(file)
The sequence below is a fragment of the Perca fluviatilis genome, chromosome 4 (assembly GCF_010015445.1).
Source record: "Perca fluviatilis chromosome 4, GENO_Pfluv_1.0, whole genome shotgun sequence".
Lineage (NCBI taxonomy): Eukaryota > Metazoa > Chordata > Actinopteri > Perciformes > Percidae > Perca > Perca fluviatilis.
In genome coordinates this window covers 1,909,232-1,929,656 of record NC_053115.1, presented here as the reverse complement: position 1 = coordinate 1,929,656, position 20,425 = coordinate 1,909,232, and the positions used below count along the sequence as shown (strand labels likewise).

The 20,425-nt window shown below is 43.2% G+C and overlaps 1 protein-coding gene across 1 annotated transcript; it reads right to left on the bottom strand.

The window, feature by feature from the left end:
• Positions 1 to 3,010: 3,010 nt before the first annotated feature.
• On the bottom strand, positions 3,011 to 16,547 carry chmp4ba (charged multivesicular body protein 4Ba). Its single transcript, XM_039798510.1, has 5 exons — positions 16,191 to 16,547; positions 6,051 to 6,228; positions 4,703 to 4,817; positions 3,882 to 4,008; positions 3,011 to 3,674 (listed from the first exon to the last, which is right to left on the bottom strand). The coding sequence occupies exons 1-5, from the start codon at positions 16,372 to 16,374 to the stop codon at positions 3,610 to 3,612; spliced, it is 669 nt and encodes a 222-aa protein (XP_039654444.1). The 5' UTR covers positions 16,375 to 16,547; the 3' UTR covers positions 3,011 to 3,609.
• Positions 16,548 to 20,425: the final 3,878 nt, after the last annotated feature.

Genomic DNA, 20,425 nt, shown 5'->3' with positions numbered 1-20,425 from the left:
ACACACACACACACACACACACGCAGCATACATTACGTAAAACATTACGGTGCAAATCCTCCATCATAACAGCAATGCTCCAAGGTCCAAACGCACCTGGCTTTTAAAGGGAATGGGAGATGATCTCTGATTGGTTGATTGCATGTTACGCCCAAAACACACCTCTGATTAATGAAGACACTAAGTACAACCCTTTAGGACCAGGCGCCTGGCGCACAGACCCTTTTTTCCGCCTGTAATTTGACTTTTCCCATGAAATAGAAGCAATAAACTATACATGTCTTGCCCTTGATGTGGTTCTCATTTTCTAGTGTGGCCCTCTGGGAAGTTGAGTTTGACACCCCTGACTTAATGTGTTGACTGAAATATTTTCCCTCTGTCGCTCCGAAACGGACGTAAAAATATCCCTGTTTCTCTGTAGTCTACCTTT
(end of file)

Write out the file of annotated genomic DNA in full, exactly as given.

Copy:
The sequence below is a fragment of the Perca fluviatilis genome, chromosome 4 (assembly GCF_010015445.1).
Source record: "Perca fluviatilis chromosome 4, GENO_Pfluv_1.0, whole genome shotgun sequence".
Lineage (NCBI taxonomy): Eukaryota > Metazoa > Chordata > Actinopteri > Perciformes > Percidae > Perca > Perca fluviatilis.
In genome coordinates this window covers 1,909,232-1,929,656 of record NC_053115.1, presented here as the reverse complement: position 1 = coordinate 1,929,656, position 20,425 = coordinate 1,909,232, and the positions used below count along the sequence as shown (strand labels likewise).

The 20,425-nt window shown below is 43.2% G+C and overlaps 1 protein-coding gene across 1 annotated transcript; it reads right to left on the bottom strand.

The window, feature by feature from the left end:
• Positions 1 to 3,010: 3,010 nt before the first annotated feature.
• On the bottom strand, positions 3,011 to 16,547 carry chmp4ba (charged multivesicular body protein 4Ba). Its single transcript, XM_039798510.1, has 5 exons — positions 16,191 to 16,547; positions 6,051 to 6,228; positions 4,703 to 4,817; positions 3,882 to 4,008; positions 3,011 to 3,674 (listed from the first exon to the last, which is right to left on the bottom strand). The coding sequence occupies exons 1-5, from the start codon at positions 16,372 to 16,374 to the stop codon at positions 3,610 to 3,612; spliced, it is 669 nt and encodes a 222-aa protein (XP_039654444.1). The 5' UTR covers positions 16,375 to 16,547; the 3' UTR covers positions 3,011 to 3,609.
• Positions 16,548 to 20,425: the final 3,878 nt, after the last annotated feature.

Genomic DNA, 20,425 nt, shown 5'->3' with positions numbered 1-20,425 from the left:
ACACACACACACACACACACACGCAGCATACATTACGTAAAACATTACGGTGCAAATCCTCCATCATAACAGCAATGCTCCAAGGTCCAAACGCACCTGGCTTTTAAAGGGAATGGGAGATGATCTCTGATTGGTTGATTGCATGTTACGCCCAAAACACACCTCTGATTAATGAAGACACTAAGTACAACCCTTTAGGACCAGGCGCCTGGCGCACAGACCCTTTTTTCCGCCTGTAATTTGACTTTTCCCATGAAATAGAAGCAATAAACTATACATGTCTTGCCCTTGATGTGGTTCTCATTTTCTAGTGTGGCCCTCTGGGAAGTTGAGTTTGACACCCCTGACTTAATGTGTTGACTGAAATATTTTCCCTCTGTCGCTCCGAAACGGACGTAAAAATATCCCTGTTTCTCTGTAGTCTACCTTT